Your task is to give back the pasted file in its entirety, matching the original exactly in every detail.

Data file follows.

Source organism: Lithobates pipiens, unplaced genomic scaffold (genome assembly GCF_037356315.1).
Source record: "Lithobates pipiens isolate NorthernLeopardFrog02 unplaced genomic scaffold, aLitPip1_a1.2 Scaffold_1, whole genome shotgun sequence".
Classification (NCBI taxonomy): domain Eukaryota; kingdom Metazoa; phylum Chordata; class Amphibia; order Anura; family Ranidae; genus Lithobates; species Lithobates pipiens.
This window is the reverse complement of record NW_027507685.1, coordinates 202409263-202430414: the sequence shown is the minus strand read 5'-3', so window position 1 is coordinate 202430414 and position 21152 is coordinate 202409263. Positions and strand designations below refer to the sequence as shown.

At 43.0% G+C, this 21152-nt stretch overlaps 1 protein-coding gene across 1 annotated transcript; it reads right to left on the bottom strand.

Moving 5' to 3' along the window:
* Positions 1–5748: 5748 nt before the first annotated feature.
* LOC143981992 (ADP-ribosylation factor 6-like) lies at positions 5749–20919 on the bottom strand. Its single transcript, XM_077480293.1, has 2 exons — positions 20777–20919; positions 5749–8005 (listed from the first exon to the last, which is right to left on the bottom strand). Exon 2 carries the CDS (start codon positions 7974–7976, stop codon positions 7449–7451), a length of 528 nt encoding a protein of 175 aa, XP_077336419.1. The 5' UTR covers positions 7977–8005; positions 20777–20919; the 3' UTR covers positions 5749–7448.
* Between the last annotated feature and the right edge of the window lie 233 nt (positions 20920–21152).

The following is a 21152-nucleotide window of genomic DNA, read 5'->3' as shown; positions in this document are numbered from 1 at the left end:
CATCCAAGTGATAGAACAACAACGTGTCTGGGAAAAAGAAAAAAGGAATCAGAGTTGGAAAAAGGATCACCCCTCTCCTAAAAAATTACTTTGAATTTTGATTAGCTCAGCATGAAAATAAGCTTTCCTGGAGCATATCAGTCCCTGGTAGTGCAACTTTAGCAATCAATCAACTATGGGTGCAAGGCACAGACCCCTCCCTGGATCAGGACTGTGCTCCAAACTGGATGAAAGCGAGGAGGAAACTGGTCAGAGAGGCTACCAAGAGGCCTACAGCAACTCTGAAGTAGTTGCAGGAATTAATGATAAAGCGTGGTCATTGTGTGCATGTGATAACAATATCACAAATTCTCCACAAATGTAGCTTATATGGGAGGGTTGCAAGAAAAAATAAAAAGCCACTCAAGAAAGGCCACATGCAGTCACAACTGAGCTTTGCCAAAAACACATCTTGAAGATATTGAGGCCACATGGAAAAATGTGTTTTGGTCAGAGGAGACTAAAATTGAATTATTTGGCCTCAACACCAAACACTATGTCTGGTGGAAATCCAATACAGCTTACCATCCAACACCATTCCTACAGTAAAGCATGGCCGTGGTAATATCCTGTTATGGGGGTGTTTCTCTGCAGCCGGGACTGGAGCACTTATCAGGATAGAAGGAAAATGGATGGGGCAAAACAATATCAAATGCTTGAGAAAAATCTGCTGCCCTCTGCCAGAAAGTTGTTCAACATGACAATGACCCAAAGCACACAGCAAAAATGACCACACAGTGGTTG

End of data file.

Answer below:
Source organism: Lithobates pipiens, unplaced genomic scaffold (genome assembly GCF_037356315.1).
Source record: "Lithobates pipiens isolate NorthernLeopardFrog02 unplaced genomic scaffold, aLitPip1_a1.2 Scaffold_1, whole genome shotgun sequence".
Classification (NCBI taxonomy): domain Eukaryota; kingdom Metazoa; phylum Chordata; class Amphibia; order Anura; family Ranidae; genus Lithobates; species Lithobates pipiens.
This window is the reverse complement of record NW_027507685.1, coordinates 202409263-202430414: the sequence shown is the minus strand read 5'-3', so window position 1 is coordinate 202430414 and position 21152 is coordinate 202409263. Positions and strand designations below refer to the sequence as shown.

At 43.0% G+C, this 21152-nt stretch overlaps 1 protein-coding gene across 1 annotated transcript; it reads right to left on the bottom strand.

Moving 5' to 3' along the window:
* Positions 1–5748: 5748 nt before the first annotated feature.
* LOC143981992 (ADP-ribosylation factor 6-like) lies at positions 5749–20919 on the bottom strand. Its single transcript, XM_077480293.1, has 2 exons — positions 20777–20919; positions 5749–8005 (listed from the first exon to the last, which is right to left on the bottom strand). Exon 2 carries the CDS (start codon positions 7974–7976, stop codon positions 7449–7451), a length of 528 nt encoding a protein of 175 aa, XP_077336419.1. The 5' UTR covers positions 7977–8005; positions 20777–20919; the 3' UTR covers positions 5749–7448.
* Between the last annotated feature and the right edge of the window lie 233 nt (positions 20920–21152).

The following is a 21152-nucleotide window of genomic DNA, read 5'->3' as shown; positions in this document are numbered from 1 at the left end:
CATCCAAGTGATAGAACAACAACGTGTCTGGGAAAAAGAAAAAAGGAATCAGAGTTGGAAAAAGGATCACCCCTCTCCTAAAAAATTACTTTGAATTTTGATTAGCTCAGCATGAAAATAAGCTTTCCTGGAGCATATCAGTCCCTGGTAGTGCAACTTTAGCAATCAATCAACTATGGGTGCAAGGCACAGACCCCTCCCTGGATCAGGACTGTGCTCCAAACTGGATGAAAGCGAGGAGGAAACTGGTCAGAGAGGCTACCAAGAGGCCTACAGCAACTCTGAAGTAGTTGCAGGAATTAATGATAAAGCGTGGTCATTGTGTGCATGTGATAACAATATCACAAATTCTCCACAAATGTAGCTTATATGGGAGGGTTGCAAGAAAAAATAAAAAGCCACTCAAGAAAGGCCACATGCAGTCACAACTGAGCTTTGCCAAAAACACATCTTGAAGATATTGAGGCCACATGGAAAAATGTGTTTTGGTCAGAGGAGACTAAAATTGAATTATTTGGCCTCAACACCAAACACTATGTCTGGTGGAAATCCAATACAGCTTACCATCCAACACCATTCCTACAGTAAAGCATGGCCGTGGTAATATCCTGTTATGGGGGTGTTTCTCTGCAGCCGGGACTGGAGCACTTATCAGGATAGAAGGAAAATGGATGGGGCAAAACAATATCAAATGCTTGAGAAAAATCTGCTGCCCTCTGCCAGAAAGTTGTTCAACATGACAATGACCCAAAGCACACAGCAAAAATGACCACACAGTGGTTG